Judicial review in Scotland—grounds of challenge
Produced in partnership with Graham Horn of MacRoberts LLP
Judicial review in Scotland—grounds of challenge

The following Dispute Resolution practice note produced in partnership with Graham Horn of MacRoberts LLP provides comprehensive and up to date legal information covering:

  • Judicial review in Scotland—grounds of challenge
  • Illegality
  • Improper purpose
  • Improper delegation
  • Fettering discretion
  • Irrationality (‘Wednesbury unreasonableness’)
  • Errors of law
  • Errors of fact
  • Onerous conditions attached to a decision
  • Relevant considerations
  • More...

This Practice Note considers judicial review grounds of challenge in Scotland.

For guidance on:

  1. Other aspects of judicial review in Scotland, see Practice Notes: Judicial review in Scotland, Judicial review in Scotland—remedies, Judicial review in Scotland—raising a claim and Judicial review in Scotland—protective expenses orders

  2. other aspects of Scottish civil litigation, see: Preliminary and ongoing considerations in Scottish civil litigation—overview and Starting and progressing a civil claim in Scottish civil litigation—overview, which link through to detailed guidance on specific aspects of dispute resolution in Scotland

  3. other key areas of Scottish law and procedure, see our Scotland toolkit, and

  4. judicial review in England and Wales, see, for example, Practice Notes: Judicial review—what it is and when it can be used and Judicial review—time limits and the pre-action protocol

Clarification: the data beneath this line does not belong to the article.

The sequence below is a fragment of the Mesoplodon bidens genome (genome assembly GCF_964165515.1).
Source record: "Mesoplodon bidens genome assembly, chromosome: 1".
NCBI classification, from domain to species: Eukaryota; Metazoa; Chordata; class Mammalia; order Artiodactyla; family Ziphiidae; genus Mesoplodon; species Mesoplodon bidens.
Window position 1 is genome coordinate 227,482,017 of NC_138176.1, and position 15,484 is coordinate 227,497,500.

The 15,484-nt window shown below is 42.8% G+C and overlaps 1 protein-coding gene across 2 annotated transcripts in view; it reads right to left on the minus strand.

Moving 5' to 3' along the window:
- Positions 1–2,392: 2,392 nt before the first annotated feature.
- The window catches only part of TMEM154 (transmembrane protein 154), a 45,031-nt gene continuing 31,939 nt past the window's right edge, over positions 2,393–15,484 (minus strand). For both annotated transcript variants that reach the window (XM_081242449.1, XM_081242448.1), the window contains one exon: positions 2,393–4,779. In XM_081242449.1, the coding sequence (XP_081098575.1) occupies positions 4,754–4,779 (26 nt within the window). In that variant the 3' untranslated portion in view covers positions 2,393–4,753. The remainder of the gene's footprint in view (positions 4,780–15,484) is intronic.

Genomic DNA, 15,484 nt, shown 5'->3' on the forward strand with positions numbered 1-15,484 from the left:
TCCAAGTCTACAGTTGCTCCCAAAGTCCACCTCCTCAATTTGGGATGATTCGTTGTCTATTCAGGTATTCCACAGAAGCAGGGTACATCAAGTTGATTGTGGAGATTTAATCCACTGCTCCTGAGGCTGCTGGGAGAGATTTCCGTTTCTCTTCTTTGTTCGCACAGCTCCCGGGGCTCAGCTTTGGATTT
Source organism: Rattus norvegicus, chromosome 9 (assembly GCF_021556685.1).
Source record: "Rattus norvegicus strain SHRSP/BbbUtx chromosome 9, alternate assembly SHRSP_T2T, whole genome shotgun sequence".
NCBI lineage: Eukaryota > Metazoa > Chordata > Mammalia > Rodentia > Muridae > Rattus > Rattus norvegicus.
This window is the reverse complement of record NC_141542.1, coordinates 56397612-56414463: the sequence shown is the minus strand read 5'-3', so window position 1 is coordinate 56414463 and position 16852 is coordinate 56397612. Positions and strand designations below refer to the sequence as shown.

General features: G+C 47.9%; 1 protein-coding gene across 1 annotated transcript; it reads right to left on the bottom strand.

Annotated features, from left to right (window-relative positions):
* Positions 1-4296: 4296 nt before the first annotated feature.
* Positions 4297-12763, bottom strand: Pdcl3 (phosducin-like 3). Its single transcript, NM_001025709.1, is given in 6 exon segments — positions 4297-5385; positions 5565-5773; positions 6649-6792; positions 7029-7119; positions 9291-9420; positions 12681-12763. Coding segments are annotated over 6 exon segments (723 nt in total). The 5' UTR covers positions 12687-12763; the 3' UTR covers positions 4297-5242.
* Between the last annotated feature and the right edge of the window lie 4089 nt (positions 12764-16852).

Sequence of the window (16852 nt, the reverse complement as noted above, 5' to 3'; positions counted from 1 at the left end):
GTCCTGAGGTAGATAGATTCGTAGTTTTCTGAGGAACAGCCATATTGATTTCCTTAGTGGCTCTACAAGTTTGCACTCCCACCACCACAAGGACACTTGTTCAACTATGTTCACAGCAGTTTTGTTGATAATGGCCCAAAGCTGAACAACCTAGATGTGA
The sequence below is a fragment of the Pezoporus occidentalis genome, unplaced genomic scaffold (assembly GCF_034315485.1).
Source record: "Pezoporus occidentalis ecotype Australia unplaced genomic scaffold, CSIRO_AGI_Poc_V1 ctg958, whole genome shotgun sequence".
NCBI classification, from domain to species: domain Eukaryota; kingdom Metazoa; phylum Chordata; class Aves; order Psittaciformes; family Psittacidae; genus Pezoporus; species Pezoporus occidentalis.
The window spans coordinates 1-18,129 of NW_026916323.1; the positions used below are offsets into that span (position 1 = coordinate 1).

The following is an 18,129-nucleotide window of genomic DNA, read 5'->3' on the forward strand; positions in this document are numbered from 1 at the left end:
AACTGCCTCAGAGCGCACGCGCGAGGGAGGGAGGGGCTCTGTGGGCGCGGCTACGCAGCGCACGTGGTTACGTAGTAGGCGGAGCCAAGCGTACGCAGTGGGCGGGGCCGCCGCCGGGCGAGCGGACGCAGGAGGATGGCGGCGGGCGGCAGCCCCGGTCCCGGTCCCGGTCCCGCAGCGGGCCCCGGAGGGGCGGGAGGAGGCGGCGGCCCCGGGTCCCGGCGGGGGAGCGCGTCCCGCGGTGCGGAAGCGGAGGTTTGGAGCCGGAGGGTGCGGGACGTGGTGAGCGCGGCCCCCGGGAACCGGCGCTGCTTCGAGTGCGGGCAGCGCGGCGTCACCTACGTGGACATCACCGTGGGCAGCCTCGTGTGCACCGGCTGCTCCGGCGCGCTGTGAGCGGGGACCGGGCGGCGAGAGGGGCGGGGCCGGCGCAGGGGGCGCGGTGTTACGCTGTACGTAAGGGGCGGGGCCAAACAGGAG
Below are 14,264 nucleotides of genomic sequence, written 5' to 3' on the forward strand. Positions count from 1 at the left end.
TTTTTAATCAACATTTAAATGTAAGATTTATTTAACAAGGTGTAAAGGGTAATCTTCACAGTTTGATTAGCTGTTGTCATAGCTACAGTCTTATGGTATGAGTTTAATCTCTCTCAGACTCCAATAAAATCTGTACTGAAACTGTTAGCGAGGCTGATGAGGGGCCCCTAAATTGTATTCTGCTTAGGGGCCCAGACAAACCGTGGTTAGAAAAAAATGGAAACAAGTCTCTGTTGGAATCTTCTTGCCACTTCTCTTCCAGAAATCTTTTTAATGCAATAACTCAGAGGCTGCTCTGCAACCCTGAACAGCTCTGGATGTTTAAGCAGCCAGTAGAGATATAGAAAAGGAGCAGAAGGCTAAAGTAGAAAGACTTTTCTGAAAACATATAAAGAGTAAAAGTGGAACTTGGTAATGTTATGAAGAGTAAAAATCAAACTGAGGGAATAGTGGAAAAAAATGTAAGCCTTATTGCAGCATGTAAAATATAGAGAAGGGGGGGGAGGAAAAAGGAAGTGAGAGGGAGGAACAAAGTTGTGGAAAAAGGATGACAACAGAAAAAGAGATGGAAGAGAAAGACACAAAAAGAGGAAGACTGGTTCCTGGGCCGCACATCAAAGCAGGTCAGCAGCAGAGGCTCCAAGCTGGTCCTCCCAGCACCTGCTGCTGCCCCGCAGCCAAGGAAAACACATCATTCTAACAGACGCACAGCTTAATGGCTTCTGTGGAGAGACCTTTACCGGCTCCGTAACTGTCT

Key:

  1. HRA 1998—Human Rights Act 1998

  2. ECHR—European Convention on Human Rights

  3. ECtHR—European Court of Human Rights

  4. CJEU—Court of Justice of the European Union

Key grounds of challenge for judicial review by the Scottish courts include:

  1. illegality

  2. irrationality and proportionality, and

  3. procedural impropriety

all of which are dealt with in more detail below.

Illegality

Public bodies possess statutory powers and duties which are given to them by Acts of Parliament or secondary legislation. Public bodies in the UK are only able to do what the law permits (ie the doctrine of intra vires). If they act outside or beyond that scope then the

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